Positive Impact in the World
In our daily labor, each of us desires to make a positive impact. The Bible references work as soon as it begins "God created..." That’s how important and fundamental our vocations can be to finding fulfillment in our lives. We may not realize it amid the sweat and toil of our individual jobs, but once we’ve created or achieved something of lasting significance little if anything is ever more gratifying. This is simply our way of “imaging” God, whether we realize it or not.
For some, this can mean earning outsized returns; for others, it can mean breaking a record, winning an election, or bootstrapping a business that goes on to become a unicorn. Although each of these accomplishments are all well and good, even triumphs become dangerous when the ultimate objective is the success, in and of itself. Indeed, most will find that the goals we do achieve only provide a fleeting satisfaction and, generally, aren’t nearly as gratifying as we had hoped.
The Bible teaches us that even if you are among the select few that attain all their aspirations in this life or "under the sun," in the end there are no permanent achievements.
"I hated all the things I had toiled for under the sun because I must leave them to the one who comes after me. And who knows whether that person will be wise or foolish? Yet they will have control over all the fruit of my toil into which I have poured my effort and skill under the sun. This too is meaningless. So my heart began to despair over all my toilsome labor under the sun" (Ecclesiastes 2:18–20).
The implication, which can be a hard pill to swallow, is that all the fruits of your work will eventually be wiped away by history. In fact, all things temporal in the end will disappoint to some degree. It can seem hopeless at first blush, but upon further reflection, it’s quite empowering to realize that only through genuine humility -- and in service to others -- can we make the impact that fulfills our need for purpose and passion.
In Tim Keller’s book, “Every Good Endeavor,” he cites Mike Ullman as an example of how we can apply our gifts through work to promote human flourishing. Keller notes that Ullman, inspired by a nudge from Howard Schultz, CEO of Starbucks, viewed his return to JCPenney as CEO as a calling to help his colleagues recognize the dignity in their own jobs. This, alone, allowed the company to retrain its focus on its core customer base and the service orientation they were accustomed to, which helped reset JCPenney’s growth trajectory after a period of underperformance.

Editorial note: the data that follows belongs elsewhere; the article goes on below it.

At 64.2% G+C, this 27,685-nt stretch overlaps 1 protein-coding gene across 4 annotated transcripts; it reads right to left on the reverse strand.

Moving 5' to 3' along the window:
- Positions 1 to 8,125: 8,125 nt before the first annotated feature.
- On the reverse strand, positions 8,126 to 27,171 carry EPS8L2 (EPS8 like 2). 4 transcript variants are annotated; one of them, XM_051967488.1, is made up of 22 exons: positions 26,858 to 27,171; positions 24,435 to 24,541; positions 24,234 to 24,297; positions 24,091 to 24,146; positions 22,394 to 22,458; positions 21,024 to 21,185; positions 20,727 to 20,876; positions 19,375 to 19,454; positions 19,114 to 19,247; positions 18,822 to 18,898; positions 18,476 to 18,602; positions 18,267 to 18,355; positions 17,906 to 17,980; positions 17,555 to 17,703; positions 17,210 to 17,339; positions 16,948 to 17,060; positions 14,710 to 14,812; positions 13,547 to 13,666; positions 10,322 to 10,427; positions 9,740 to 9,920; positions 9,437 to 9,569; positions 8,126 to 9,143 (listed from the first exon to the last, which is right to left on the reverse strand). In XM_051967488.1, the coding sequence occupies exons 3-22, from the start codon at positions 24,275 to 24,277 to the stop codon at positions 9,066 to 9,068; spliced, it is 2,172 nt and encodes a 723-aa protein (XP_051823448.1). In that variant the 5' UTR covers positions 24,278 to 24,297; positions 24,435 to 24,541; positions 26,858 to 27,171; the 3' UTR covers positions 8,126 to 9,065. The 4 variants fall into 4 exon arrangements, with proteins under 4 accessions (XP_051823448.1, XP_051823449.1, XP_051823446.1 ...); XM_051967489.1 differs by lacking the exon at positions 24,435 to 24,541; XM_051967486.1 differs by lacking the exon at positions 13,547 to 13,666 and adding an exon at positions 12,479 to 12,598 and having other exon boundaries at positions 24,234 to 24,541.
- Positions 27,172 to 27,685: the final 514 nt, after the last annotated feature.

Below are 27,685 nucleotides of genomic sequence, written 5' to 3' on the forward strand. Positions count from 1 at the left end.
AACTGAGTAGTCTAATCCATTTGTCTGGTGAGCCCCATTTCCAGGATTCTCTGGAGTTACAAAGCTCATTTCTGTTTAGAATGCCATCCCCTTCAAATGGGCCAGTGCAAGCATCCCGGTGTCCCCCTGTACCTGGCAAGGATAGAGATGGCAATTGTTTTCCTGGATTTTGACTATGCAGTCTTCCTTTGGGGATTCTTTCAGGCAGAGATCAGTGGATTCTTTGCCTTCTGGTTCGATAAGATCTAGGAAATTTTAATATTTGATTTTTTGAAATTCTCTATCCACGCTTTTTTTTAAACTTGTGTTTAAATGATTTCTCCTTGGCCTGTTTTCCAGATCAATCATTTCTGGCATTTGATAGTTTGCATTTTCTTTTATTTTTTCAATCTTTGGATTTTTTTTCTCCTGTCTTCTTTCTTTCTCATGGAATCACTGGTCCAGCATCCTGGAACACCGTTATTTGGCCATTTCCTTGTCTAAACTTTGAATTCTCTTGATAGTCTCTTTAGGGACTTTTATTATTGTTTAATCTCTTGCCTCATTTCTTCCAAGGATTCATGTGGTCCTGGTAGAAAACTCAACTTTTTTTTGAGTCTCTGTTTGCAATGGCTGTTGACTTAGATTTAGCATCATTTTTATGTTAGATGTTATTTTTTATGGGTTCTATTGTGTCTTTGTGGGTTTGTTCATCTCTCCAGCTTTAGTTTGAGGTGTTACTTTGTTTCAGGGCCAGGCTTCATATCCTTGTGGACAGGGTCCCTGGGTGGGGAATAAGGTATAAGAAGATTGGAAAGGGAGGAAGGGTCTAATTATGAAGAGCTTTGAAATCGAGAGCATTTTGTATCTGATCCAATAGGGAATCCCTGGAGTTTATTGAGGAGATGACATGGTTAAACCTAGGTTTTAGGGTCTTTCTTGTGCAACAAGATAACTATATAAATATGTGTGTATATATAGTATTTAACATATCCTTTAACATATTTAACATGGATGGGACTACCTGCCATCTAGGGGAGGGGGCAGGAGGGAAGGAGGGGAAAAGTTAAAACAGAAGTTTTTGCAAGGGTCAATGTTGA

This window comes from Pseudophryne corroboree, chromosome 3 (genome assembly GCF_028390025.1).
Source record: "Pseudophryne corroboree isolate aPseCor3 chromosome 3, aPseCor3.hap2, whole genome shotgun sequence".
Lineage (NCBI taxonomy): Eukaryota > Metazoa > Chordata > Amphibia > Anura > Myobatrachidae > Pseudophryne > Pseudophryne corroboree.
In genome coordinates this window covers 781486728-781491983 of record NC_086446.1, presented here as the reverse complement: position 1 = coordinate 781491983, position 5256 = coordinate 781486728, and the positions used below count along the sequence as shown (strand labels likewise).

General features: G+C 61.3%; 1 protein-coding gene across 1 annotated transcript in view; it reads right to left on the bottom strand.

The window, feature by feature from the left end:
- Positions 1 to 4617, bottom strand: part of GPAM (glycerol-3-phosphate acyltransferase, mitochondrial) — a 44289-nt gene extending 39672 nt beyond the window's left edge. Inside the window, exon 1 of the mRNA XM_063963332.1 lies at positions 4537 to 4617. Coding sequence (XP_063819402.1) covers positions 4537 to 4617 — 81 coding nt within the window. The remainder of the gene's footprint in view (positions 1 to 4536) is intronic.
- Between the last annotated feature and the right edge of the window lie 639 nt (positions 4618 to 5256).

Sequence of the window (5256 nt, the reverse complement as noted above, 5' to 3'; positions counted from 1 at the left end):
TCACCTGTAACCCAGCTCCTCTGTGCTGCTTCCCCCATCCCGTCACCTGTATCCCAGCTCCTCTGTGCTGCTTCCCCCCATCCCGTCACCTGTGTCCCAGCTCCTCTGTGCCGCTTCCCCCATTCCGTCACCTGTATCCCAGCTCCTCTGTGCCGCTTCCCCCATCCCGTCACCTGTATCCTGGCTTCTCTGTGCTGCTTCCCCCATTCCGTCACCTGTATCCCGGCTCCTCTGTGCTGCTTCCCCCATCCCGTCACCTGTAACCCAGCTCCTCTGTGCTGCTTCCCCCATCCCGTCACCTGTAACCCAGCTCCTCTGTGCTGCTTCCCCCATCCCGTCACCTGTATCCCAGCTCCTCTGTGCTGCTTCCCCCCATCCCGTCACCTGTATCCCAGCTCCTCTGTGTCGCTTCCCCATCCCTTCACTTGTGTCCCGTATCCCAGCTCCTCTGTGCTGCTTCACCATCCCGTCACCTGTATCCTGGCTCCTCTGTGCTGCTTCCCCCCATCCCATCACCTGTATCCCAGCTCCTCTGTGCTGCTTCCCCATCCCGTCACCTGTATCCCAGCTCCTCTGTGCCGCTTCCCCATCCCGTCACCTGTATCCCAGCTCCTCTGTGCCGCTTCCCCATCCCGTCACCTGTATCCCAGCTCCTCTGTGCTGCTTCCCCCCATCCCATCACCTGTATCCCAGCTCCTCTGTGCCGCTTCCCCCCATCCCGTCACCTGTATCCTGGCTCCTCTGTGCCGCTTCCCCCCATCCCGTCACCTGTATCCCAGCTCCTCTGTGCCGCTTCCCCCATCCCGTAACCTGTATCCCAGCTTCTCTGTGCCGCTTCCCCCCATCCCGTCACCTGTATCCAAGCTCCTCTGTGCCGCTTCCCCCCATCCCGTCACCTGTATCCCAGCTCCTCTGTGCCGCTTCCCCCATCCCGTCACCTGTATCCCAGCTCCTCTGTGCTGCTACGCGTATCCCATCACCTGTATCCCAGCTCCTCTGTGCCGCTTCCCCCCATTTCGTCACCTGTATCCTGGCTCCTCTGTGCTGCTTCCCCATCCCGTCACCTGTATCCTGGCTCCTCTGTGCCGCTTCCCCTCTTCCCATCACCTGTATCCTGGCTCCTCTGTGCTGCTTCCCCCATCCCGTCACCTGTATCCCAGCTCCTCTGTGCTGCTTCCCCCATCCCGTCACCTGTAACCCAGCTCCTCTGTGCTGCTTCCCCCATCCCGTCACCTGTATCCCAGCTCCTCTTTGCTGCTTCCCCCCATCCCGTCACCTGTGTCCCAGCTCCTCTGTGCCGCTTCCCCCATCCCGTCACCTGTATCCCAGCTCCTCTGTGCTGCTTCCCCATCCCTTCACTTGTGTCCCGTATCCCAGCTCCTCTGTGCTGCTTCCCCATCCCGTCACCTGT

When Mr. Ullman was named the chairman of Starbucks by the Board in June of 2018 the mission was similar. Unlike JCPenney, however, Starbucks wasn’t confronting a cultural or financial entanglement, but rather faced a public relations crisis. A few months prior, the company found itself in the crosshairs of public criticism over a racial-profiling incident in one of its Philadelphia cafes. Recall, too, that Starbucks had previously tried to initiate a wider dialogue around racial inequality back in 2015 with their well-intentioned but botched campaign, Race Together. It wasn’t that the stakes were high (although, they certainly were). The bigger issue is that the incident ran counter to an ethos that Schultz spent a career trying to foster.
Starbucks’ response was to shut down all of its company-owned locations for two hours during the workday to implement a training program that brought to light the impact of unconscious biases. Starbucks didn’t try to spin the news or avoid admitting fault. At the expense of its own profits, it used the crisis as a learning opportunity, one that is also aligned to its bigger mission.
Due to Mr. Ullman’s stewardship during his time at JCPenney, which Mr. Schultz observed carefully, he had the utmost confidence to walk away after 31 years as executive chairman at Starbucks with conviction and faith that Starbucks was in good hands with Mr. Ullman at the helm. What Mr. Ullman and Mr. Schultz share in common is an appreciation for how a higher calling -- when it’s genuine and authentic -- can build loyalty and advocacy that goes well beyond any branding exercise.
There are a few takeaways that are applicable to each of us. First, we must come to terms with the fact that work is a calling, and its purpose is to serve and promote something greater than ourselves. What Mr. Ullman has come to understand is that success in our work has a direct relationship to our ability to recognize how we can best sacrifice for and serve others, not ourselves.
Second, we should value and respect all work, and treat our colleagues with dignity, no matter their rank, race, gender, ethnicity or beliefs. Whether white collar or blue collar, all dignified work is of equal value to God and humanity.
And third, be dependable wherever you are in your career and commit to being excellent in the tasks at hand. Goals and aspirations are certainly important, but when you take pride in the little mundane responsibilities, your purpose and passion will be fulfilled.
Although we are not perfect exemplars, we see work as a privilege, not a burden, and we recognize that profit is only one of several bottom lines. We strive to create an environment in which we empower our team and partners to leverage their gifts, know that their work is valued, and encourage them to help those around them. In the way we lead, speak, and act, we strive to personify faith, honesty, loyalty, hard work, and collaboration in our firm and the organizations we endeavor to partner with. It is the compounding impact of these little things that help each of us to thrive, promote humanity, and leave a positive impact on the world.